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Preach mental health – hate Holly and Phil

Greg Devine

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Queue to see the Queen in Parliament Square

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If you read my article on the media and its treatment of Meghan , you may think I’m beginning to sound like a broken record; however, this is the society we live in today. Holly Willoughby and Philip Schofield used to be much loved celebrities. Many people will have grown up with them as a constant on British telly.


Recently, they became public enemy number one.


I’m going to coin the incident Queuegate, because everything seems to require a label these days. The presenters of ITV’s This Morning supposedly jumped the queue when our late Queen laid in state.


Firstly, who actually cares whether they did or didn’t? And who has that little to worry about that this alleged queue-jumping gets them so riled up they campaign to get the presenters cancelled?


Secondly, Phil and Holly didn’t even jump the queue. Like many other media professionals at the time, they were led into the hall to do some filming. They’re the main presenters of a morning talk show, it’s logical that they’d cover the country’s most important topics. And I can’t think of a bigger or more important topic than the death of our monarch who reigned over us for 70 years.


The unnecessary outrage has come about because other celebrities—who people wouldn’t consider journalists or professionals in the media—joined the public to queue. This includes David Beckham, who chose to pay his respects because his family are devout royalists. Theresa May and her husband also queued to do the same…the former prime minister looking physically upset as she curtseyed before the Queen’s coffin.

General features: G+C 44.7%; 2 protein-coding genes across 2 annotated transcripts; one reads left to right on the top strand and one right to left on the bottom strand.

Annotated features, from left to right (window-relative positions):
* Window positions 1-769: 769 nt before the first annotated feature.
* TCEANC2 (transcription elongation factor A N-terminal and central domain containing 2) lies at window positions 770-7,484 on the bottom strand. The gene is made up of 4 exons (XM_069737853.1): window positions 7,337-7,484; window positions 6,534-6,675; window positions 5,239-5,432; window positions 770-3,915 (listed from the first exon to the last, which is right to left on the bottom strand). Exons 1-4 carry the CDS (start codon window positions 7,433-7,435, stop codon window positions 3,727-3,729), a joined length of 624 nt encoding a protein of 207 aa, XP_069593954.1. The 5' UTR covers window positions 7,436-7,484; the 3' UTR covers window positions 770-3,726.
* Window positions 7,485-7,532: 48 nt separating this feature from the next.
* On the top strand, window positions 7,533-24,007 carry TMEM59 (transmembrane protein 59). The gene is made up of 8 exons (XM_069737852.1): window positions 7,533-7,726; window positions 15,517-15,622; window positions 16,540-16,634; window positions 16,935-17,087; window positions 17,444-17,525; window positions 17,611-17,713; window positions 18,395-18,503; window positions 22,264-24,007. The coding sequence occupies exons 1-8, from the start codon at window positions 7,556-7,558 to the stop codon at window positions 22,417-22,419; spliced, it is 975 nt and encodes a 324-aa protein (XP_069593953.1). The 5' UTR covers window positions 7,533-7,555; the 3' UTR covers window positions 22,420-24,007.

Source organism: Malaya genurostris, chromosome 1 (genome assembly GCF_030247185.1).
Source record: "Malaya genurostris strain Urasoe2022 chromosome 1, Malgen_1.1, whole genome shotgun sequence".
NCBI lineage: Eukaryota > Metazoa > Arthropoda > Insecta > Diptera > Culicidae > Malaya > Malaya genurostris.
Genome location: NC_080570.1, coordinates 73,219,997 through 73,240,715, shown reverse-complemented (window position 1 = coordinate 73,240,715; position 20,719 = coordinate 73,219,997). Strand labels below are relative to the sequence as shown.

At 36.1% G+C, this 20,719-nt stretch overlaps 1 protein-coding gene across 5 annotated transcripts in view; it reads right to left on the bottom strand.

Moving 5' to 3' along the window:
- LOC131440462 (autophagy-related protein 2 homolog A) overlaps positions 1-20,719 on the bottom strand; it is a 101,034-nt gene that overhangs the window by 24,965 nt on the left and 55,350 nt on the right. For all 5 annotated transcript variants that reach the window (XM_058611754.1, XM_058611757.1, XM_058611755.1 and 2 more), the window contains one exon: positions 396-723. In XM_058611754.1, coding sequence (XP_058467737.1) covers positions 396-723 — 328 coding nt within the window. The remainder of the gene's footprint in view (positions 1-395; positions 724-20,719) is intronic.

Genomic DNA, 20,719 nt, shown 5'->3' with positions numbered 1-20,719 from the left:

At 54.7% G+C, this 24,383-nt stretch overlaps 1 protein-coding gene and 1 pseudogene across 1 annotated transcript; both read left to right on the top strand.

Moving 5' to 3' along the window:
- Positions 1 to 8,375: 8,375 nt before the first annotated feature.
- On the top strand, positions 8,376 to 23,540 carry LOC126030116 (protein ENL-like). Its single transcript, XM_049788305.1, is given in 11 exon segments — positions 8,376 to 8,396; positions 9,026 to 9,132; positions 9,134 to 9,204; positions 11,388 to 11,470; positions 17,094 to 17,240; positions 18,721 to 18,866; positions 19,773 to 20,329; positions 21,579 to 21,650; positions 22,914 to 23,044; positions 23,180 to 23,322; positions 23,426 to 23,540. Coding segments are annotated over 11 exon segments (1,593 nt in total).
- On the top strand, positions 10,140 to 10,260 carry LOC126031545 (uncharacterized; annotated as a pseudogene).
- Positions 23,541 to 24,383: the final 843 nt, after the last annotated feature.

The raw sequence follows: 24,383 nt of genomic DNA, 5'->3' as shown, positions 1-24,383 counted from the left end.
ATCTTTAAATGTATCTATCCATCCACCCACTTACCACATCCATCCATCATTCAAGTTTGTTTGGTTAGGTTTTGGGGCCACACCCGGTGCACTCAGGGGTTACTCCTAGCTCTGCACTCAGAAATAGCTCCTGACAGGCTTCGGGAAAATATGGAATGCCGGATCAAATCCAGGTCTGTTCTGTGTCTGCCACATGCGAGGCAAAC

Phil and Holly didn’t go to Westminster Hall to pay their respects, which they explained on This Morning. They were there as reporters. They actively avoided bowing, curtseying, or having any personal interaction with the coffin, out of respect for the public who’d queued upwards of fifteen hours to be there. Surely, their actions should be commended. Instead, the public jumped on the nation’s sweethearts and cancel culture reared its head once again. Can I just remind you that this is the same Philip Schofield that not so long ago was being lauded for his bravery as he declared he was gay on national television.


Phil’s image has even been removed from We Buy Any Car—a company he’s worked with for many years. I’ve not seen any of their adverts recently that include him; this may be a coincidence, but my research couldn’t find anything concrete either way. In truth, it wouldn’t surprise me if the advert has been removed; the company may have reacted to the petition calling for Phil to be sacked, which carries more than 70,000 signatures.


I took to Twitter to try to understand the backlash. A lot of the related content was just funny jokes and memes designed to poke fun at Phil and Holly, rather than actually trying to get them cancelled. Funnily enough, a lot of the hate comes from Boris Johnson fans. The presenters have been critical of Boris in the past, thanks to a slice of cake he supposedly ate (no I don’t understand either); his fans have probably been desperate to retaliate.


Coming back to my article on Meghan Markle, can’t we just be nice to each other? The camaraderie and unity we enjoyed during the pandemic has already dwindled away to the point that I’m losing complete faith with the British public. Surely now, more than ever, we should be working together against a government that evidently isn’t bothered about the cost-of-living crisis they’ve dropped us in. Cancel culture from the left and/or the right is wholly unnecessary. It does nothing but create divide and destroy our ability to have thoughtful and reasonable debates.


To say that us Brits are stereotypically polite and reasonable people, I think, is wildly inaccurate. We’re predominantly rude and, sometimes, we’re even aggressive to complete strangers—but only on the internet. This is the root problem with ‘social’ media. It’s ruining society.